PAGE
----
Widespread Panic All Good 2010: This was my first real experience understanding what Widespread Panic was all about. I had seen them previously at All Good 2008 but I wasn't quite sure what to think, I didn't even understand what was going on honestly. Those were the young days though and in 2010, I fully absorbed what Widespread Panic could do and I became enamored with the endless jam possibilities that this band could come up with. This is where my real love for Widespread Panic came about, not only just because they're an amazing band and Derek Trucks added such an explosive element but because something happened at the show, little events, little occurrences that kept happening that made me think that I was destined to be there, serendipity again at my door. We all have these moments, where we feel we're at the right place at the right time, even if that is a little overwhelming and scary, they can still be a life-changing experience. I sat on the hill at All Good blown away completely: eyes wide, mouth hanging. As they played "Tall Boy" some young guy in front of me was writhing on the ground like a snake "looking for a place to shed his skin" and that act was reverberated through the song "Second Skin" when I felt that the person in front of me had now became someone new as he seemed rejuvenated and danced in a reptilian frenzy. As they played "Sleeping Man" the young snake in front of me had passed out completely, as I watched him. I became each song and lived their entirety out in real life. I thought these occurrences were just a little strange and they always stuck with me. When someone released hundreds of Chinese lanterns into the sky at set break, I can honestly say I almost cried out loud at such a beautiful site but some of the lanterns kept falling back into the crowd and burning people's hair and it seemed dangerous, beautiful but really dangerous, as most things are. Someone had just disbursed Chinese lanterns throughout the crowd and random people were sending them into the air. As hundreds or what seemed like thousands of lanterns floated away, I gawked in amazement and even the band came out onstage to see the lanterns blow away, likely into a poor farmers yard somewhere in West Virginia. When the band finished their encore, fireworks streamed from the back of the stage and I again was blown away at the magnificence of the display. All in all the show not only change my life but it was just freaking awesome. Derek Trucks and Widespread Panic together are unstoppable. This show is classic to any jam music fan and let me tell you what... I will never forget it.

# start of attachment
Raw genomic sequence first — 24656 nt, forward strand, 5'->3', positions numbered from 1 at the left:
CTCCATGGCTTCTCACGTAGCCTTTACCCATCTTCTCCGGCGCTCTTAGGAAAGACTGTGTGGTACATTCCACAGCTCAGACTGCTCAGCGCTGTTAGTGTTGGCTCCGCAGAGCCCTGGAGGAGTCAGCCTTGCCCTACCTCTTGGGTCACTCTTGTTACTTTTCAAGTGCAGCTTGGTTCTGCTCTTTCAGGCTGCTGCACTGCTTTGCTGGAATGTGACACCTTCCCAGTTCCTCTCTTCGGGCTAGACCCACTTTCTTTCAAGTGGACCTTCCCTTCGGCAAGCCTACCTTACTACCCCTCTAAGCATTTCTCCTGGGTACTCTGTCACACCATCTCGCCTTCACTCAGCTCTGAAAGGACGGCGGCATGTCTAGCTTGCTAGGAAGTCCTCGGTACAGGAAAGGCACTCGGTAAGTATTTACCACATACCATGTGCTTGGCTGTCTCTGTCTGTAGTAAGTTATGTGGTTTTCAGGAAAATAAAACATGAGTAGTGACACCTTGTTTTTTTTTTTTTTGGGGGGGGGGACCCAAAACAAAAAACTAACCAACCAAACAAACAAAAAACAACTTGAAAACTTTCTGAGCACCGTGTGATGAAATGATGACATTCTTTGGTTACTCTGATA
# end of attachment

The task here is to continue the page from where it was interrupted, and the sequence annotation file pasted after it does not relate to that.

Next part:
Dweezil Zappa in Richmond: (Ride My Face To Virginia)
Another phenomenal performance from Dweezil and the gang last night, I am still buzzing off the music and getting to meet the band after the show. I guess I should start at the beginning of the concert with a few songs off the “Freak Out!” album, which is celebrating its 50th anniversary this year. While “Freak Out!” is certainly not my favorite album, by any means, I fully see the merit and importance of this seminal work. 50 years ago this album was very ahead of its time and as Dweezil said last night, “It is still very ahead of its time.” The youthful influences of Frank Zappa can be heard in “Freak Out!” From his 50s-60s pop music satire, to heavy-abstract chord structures, all rolled into a strange and dissonant package.